Managing Glaucoma – The Silent Thief of Sight
According to the American Association of Ophthalmology (AAO), there are approximately 2.2 million people in the United States over the age of 40 who suffer from Glaucoma. Due to few if any warning signs, more than half of the men and women who have Glaucoma are unaware that they have the disease until irreversible effects have taken place. It is important to understand how Glaucoma gradually eliminates vision without even being noticed.
The lack of warning signs unfortunately creates a population that does not receive treatment. These individuals with this disease are slowly and permanently losing their sight. People with diabetes, high blood pressure or are over the age of 40 are at higher risk of developing Glaucoma. Studies show that people with a family history of Glaucoma and of African-American descent are four times more likely to develop the disease.
OSM and the AAO are working to increase awareness about Glaucoma in an effort to prevent suffering from this detrimental disease. Glaucoma causes increased pressure within the eye. The fluid is unable to drain to relieve the pressure. Although, Glaucoma is incurable, timely detection and treatment can slow its progression and preserve sight.
For those suffering from Glaucoma treatment is life-long with surgery at times the best option or a necessity to lower the pressure in the eye. For many years, eye drops were the treatment of choice for Glaucoma. There are now many treatments to choose from when dealing with this disease. Advanced laser procedures are usually less expensive over time than eye drops plus laser procedure costs are often covered by insurance.
The earlier you detect Glaucoma, the better chance doctors have of slowing its progression and preserving eyesight. Annual eye exams, including the measurement of your intraocular pressure allow ophthalmologists to diagnose and treat the disease.
Glaucoma – What Is It?
Defined as a disease of the optic nerve, Glaucoma interrupts the nerve which carries images seen by the brain. With higher than normal levels of intraocular pressure, people are at greater risk for damage to the optic nerve and even blindness.
The condition of Glaucoma occurs when the eye drainage area or drainage angle of the aqueous humor is blocked keeping excess fluid in the eye, increasing pressure and damaging the fibers of the optic nerve.
Detection of Glaucoma is best conducted through regular eye exams by checking the intraocular pressure of the eye. There are other methods of testing vision for signs of Glaucoma as well.
The Ophthalmic Specialists of Michigan perform a complete and thorough eye exam which includes:
- Tonometry or measurement of the intraocular pressure of the eye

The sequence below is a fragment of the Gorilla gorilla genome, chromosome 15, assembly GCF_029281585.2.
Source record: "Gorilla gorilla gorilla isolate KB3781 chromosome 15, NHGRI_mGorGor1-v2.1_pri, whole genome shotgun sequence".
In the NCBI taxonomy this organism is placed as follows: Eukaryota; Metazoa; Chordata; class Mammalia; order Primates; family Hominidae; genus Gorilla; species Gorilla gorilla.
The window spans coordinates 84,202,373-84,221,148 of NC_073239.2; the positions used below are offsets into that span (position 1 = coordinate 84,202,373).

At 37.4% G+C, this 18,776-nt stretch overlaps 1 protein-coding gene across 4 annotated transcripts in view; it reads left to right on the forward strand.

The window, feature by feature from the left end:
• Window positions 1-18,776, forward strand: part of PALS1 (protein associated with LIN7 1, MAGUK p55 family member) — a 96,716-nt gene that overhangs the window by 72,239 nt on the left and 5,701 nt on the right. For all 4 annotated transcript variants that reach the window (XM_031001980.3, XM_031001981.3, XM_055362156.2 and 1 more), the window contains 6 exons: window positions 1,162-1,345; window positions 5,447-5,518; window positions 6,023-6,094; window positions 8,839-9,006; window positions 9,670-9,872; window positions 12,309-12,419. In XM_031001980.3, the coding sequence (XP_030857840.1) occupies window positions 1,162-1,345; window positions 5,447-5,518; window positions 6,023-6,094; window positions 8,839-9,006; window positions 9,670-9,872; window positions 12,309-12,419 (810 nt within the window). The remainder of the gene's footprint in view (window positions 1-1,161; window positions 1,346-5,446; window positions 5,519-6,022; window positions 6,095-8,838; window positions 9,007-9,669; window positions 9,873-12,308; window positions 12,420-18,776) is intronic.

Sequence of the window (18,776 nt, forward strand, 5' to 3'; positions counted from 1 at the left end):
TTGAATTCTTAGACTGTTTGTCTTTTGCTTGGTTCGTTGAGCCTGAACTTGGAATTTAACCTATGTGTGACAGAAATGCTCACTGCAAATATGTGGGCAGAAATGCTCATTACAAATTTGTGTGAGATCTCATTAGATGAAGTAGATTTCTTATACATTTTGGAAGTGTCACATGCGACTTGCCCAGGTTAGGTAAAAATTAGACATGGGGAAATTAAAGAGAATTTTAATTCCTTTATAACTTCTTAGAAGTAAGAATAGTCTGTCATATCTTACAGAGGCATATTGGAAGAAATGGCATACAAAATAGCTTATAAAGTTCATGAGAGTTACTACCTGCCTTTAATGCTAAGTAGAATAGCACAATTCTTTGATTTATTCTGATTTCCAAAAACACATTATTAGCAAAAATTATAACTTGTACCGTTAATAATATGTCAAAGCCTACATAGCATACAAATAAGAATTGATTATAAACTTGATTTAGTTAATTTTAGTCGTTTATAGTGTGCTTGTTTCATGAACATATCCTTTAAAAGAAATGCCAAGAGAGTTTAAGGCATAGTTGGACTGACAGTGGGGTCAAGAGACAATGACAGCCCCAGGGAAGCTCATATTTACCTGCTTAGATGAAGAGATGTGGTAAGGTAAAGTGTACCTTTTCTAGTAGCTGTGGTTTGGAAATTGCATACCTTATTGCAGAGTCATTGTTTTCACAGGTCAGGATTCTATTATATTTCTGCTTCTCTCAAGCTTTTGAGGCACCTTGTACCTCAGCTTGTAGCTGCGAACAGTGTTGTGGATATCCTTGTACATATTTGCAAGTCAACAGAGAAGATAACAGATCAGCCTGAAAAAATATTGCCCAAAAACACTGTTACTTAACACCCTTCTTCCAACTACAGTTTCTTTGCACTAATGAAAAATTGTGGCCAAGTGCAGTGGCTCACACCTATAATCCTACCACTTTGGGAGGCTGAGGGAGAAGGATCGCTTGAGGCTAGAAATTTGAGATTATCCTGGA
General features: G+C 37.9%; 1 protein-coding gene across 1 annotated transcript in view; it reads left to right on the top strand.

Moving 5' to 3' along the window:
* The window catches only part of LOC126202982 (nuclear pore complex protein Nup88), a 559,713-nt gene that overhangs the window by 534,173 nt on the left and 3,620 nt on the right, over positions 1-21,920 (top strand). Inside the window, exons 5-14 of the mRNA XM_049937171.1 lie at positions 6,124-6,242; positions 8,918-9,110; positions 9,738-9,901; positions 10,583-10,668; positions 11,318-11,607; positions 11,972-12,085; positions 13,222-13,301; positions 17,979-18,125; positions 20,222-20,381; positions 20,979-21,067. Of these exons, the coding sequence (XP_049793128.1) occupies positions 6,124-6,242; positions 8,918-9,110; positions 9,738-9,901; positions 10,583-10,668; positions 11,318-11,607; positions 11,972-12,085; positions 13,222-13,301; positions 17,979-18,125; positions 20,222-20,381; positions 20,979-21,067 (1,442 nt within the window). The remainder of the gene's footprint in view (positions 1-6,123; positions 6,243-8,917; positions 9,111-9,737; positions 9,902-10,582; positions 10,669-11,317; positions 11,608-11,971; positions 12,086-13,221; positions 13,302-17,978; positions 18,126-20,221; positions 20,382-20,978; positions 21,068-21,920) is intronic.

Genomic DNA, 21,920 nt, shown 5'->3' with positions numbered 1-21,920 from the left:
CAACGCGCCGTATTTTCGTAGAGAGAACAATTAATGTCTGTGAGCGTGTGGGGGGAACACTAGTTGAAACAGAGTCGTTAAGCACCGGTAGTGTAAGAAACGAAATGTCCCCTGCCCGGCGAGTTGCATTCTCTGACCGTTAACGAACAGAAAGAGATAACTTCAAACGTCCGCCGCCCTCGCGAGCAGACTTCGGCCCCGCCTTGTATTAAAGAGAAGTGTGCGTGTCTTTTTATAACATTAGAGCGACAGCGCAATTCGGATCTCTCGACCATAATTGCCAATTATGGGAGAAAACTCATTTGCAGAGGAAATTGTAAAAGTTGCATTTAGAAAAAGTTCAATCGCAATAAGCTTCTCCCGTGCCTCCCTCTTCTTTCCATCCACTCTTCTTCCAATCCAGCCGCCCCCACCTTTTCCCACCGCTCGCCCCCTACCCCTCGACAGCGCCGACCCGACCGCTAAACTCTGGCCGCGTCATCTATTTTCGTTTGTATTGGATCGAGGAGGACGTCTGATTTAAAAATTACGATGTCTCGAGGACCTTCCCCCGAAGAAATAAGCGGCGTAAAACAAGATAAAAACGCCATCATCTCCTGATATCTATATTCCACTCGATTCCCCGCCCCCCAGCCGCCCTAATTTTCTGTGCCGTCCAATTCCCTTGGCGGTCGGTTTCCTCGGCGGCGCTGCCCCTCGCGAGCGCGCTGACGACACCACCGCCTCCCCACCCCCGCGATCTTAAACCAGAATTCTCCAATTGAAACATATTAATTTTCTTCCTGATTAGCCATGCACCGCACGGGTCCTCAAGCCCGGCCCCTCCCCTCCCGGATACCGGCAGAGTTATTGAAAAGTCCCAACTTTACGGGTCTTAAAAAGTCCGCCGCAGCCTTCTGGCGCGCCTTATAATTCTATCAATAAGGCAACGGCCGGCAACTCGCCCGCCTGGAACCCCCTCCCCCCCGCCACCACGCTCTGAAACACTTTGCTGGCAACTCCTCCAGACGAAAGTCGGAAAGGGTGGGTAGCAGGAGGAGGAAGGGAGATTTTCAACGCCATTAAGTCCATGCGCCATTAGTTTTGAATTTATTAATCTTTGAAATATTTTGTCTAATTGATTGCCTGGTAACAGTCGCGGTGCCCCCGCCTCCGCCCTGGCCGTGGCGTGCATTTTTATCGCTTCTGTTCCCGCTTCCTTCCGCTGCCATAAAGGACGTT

- Gonioscopy or visual inspection of the eye’s angle of drainage
- Ophthalmoscopy or HRT (Retinal Tomography), OCT (Optical Coherence Tomography) and/or Fundus
- OCT, or Optical Coherence Tomography, Ophthalmoscopy or HRT (Retinal Tomography),and/or Fundus
- Photograph the optic nerve for possible damage diagnosis
- Peripheral exam testing the complete field of vision
The Different Types of Glaucoma
Open-Angle Glaucoma is the most common form of Glaucoma. The risk of Open-Angle Glaucoma increases as you age and typically has no early-stage symptoms.
Closed-Angle Glaucoma frequently occurs in small eyes who suffer from hyperopia, or farsightedness, when the iris is too close to the angle of drainage. While some with this form of Glaucoma have no signs of the disease, others experience blurry vision, pain in the eye region, discoloration in the halo region of the eye, nausea, vomiting and headaches.
Congenital Glaucoma is bolder than other types of Glaucoma. Congenital Glaucoma is much less common and is generally diagnosed at birth. Congenital Glaucoma often requires surgery within the first 3 years of life. The symptoms include eye enlargement, cloudiness of the cornea and consistent tearing of the eye.
The experienced medical team at OSM provides the best care for eyes and vision. OSM stresses the importance of regular eye examinations on an annual or bi-annual basis, essential if for those over age 40. Eye exams are the best possible way of catching Glaucoma and preventing it from further damaging your optic nerve and its fibers. Glaucoma causes irreversible vision loss, so catching it early is OSM’s priority. Call OSM today for an appointment for a complete eye exam to ensure the health of your eyes.